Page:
You want something to drink, but you don’t want to drink – not alcohol, anyway.
You know the drill at most restaurants: You can order a round of one of the usual suspects (Coke, Pepsi, etc.). You can settle for iced tea. You can ask for water.
Or, you can hope you landed at one of a handful of places that are making their own house sodas. Places like Kindred in Davidson, where general manager Blake Pope creates a new soda every few weeks from local ingredients, or Dogwood Southern Table, where bar manager Brian Lorusso is making ginger beer and shrubs from fresh ginger.
You could stop by Not Just Coffee at 7th Street Public Market for an Italian soda made from seasonal syrups, like grapefruit-mint, plum-allspice or cinnamon-orange. Or at Heist on North Davidson, where they serve housemade root beer and ginger beer they also use in recipes.
At Free Range Brewing on North Davidson Street, you don’t have to get a beer: Using local-ingredient concentrates created by Cleveland County farmer Jamie Swofford, Free Range offers sparkling sodas in flavors like blackberry ginger, muscadine rose and sumac hybiscus ginger.
Ordering a house soda at Kindred last week brought a tall glass with a cloudy mixture that looked like a milky iced coffee. Instead, it was a powerfully flavorful ginger honey soda that included muscadine juice and a hint of refreshing apple cider vinegar.
Blake Pope based the concoction on switchel, the latest culinary fascination in the beverage world. Also called haymaker’s punch, switchels (once a traditional drink among farmers) are made from fresh ingredients and just a bit of vinegar. Unlike shrubs, which have more of a vinegar tang, switchels are sweeter with just a bit of vinegar for balance.
“It was a refreshing thing to throw back when you’re hot,” Pope says.
When Kindred opened, it wanted to offer things for families who come in with kids, like its housemade Play-Doh. So Pope decided to start a soda program.
“It’s fun for kids, and it keeps me on my toes,” he says.
When the kitchen gets produce from local farms, he looks through it for soda inspiration. He makes the soda in a 22-quart keg and creates a new one when it sells out, usually about every three weeks.
It’s not just kids who are ordering it, he says. A lot of adults want something tasty that doesn’t pack a buzz, particularly at lunch.
At Dogwood near SouthPark, bar manager Lorusso’s ginger beer is so popular, he goes through 15 pounds of fresh ginger a week. The ginger beer, which includes a little lemon juice and simple syrup, goes into cocktails like the popular Dark & Stormy and the recent resurgence of the Moscow Mule. But a lot of customers just order it straight up, on the rocks.
He sees fresh drinks as part of having a complete beverage program. He loves to have something special for people who aren’t drinking for a variety of reasons, from driving to doing a cleanse.
“There’s nothing worse when you’re at a bar and three people are drinking and the fourth is not, like she’s pregnant. And she’ll say, “I’ll just have water.’ I love to be able to say, ‘Let me make you something fun.’
“To see the change of expression on their face is so much fun.”
Swofford grows produce for local restaurants at The Chef’s Farmer near Shelby and had started experimenting with ancient beverage styles like vinegar-based poscas and shrubs for health reasons. He was thrilled when Jeff and Jason Alexander of Free Range contacted him before they opened to ask if he wanted to make concentrates for sodas they could offer on tap.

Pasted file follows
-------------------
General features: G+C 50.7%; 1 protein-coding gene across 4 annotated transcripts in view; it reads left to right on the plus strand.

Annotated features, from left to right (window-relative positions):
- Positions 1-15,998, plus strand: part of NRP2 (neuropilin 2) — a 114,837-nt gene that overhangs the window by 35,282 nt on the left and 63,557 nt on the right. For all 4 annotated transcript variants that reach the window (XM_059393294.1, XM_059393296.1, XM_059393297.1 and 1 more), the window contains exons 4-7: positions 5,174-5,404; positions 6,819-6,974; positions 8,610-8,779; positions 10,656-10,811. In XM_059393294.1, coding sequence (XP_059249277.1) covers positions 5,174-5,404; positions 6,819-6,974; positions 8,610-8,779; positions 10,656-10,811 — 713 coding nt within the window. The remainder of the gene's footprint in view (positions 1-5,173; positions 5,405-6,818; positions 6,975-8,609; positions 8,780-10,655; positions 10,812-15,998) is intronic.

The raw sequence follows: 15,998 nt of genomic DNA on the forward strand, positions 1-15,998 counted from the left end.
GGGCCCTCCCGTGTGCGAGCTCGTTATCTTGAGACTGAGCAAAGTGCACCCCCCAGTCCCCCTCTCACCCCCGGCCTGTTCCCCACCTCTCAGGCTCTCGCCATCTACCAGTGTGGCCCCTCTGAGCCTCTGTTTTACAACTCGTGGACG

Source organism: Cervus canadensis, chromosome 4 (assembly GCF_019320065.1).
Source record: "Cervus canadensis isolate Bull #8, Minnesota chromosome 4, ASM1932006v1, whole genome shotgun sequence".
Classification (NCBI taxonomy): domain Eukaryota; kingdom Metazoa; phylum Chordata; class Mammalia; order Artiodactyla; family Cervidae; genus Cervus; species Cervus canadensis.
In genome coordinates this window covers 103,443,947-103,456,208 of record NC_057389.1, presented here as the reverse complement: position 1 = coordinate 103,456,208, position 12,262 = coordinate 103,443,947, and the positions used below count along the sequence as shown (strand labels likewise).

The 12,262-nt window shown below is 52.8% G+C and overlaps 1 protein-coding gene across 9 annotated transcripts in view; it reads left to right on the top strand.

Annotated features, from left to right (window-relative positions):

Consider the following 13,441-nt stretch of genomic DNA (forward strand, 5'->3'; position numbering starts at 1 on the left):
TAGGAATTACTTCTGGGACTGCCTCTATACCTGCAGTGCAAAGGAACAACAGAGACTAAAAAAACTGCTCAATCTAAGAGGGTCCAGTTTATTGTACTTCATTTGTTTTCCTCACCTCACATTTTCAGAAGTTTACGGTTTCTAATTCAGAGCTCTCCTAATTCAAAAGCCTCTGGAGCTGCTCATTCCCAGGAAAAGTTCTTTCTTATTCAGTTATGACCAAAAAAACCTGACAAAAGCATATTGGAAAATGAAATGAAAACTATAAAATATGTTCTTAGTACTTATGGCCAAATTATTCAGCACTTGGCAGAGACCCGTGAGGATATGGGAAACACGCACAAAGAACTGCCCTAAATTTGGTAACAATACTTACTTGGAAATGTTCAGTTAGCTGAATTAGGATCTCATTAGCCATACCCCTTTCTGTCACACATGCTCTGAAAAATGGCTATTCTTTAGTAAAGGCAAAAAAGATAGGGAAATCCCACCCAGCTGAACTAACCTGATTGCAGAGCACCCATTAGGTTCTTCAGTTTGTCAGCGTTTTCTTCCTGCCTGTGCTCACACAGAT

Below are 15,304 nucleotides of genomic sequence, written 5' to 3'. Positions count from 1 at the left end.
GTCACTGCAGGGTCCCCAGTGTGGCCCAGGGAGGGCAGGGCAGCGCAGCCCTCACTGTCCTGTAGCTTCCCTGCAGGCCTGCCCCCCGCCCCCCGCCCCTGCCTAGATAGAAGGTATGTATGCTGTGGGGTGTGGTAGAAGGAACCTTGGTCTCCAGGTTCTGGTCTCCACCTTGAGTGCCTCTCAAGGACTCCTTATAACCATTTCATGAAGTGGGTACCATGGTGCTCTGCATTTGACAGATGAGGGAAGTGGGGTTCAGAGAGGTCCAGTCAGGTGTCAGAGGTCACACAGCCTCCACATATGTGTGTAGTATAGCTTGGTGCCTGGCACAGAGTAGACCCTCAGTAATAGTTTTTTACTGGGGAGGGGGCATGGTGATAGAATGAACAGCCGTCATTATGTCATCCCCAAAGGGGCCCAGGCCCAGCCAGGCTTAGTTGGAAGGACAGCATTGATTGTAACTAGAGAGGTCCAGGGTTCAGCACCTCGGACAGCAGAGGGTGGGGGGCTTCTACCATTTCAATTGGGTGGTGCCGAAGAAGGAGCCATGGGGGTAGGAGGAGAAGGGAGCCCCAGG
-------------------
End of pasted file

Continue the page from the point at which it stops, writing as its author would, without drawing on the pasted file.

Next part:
“He really gets these flavor profiles, and he understands our needs for how it’s served,” says Jason Alexander. “They’re all delicious. It’s hard for us not to drink them all.”
Swofford says the mixtures give him one more way to use everything from his farm.
“Anything that’s not the most beautiful that chefs wouldn’t want can go into that,” he says. “And it’s pushed me to learn more about natural and local sugars.” He’s started making his own vinegars and experimenting with things like apple-lasses – apple cider reduced to a syrup.
While only a few restaurants are doing this now, he expects a lot more farm-to-table places will join in.
“I’ve seen it in larger cities,” he says. “On the beverage side, just to have something for everyone, they see that niche. Who wants to use the Coca-Cola guy and all his equipment when you can just do it yourself?”
Where to drink it in
Most sodas cost $4 to $5 a glass. We found these:
▪ Kindred, 131 N. Main St., Davidson, 980-231-5000, open lunch and dinner; closed Sundays and Mondays. Seasonal sodas made with local ingredients that change every few weeks. Currently: Ginger honey switchel with muscadine.
▪ Dogwood Southern Table & Bar, 4905 Ashley Park Lane (behind Whole Foods), 704-910-4919, open for lunch and brunch Sunday-Friday, dinner daily. Housemade ginger beer, plus shrubs and flavored syrups that change seasonally.
▪ Free Range Brewing, 2320 N. Davidson St., 980-201-9096, closed Monday-Wednesday. On-tap sodas made with local-ingredient concentrates from Shelby farmer Jamie Swofford.
▪ Heist Brewery, 2909 N. Davidson St., 704-375-8260, open daily. Housemade root beer and ginger beer.
▪ Not Just Coffee in 7th Street Public Market, 224 E. Seventh St., open daily. (Sodas only offered at 7th Street, but may be added later at the Atherton Market location). Italian-style sodas made from housemade seasonal syrups topped with sparkling water.
Want to learn?
Brian Lorusso of Dogwood Southern Table will teach a class on fall-themed cocktails, including syrups and bitters, 6:45-7:45 p.m. Nov. 9 at Savory Spice Shop, 2000 South Blvd. at Atherton Mill. $25. Register at the shop or call 980-225-5419.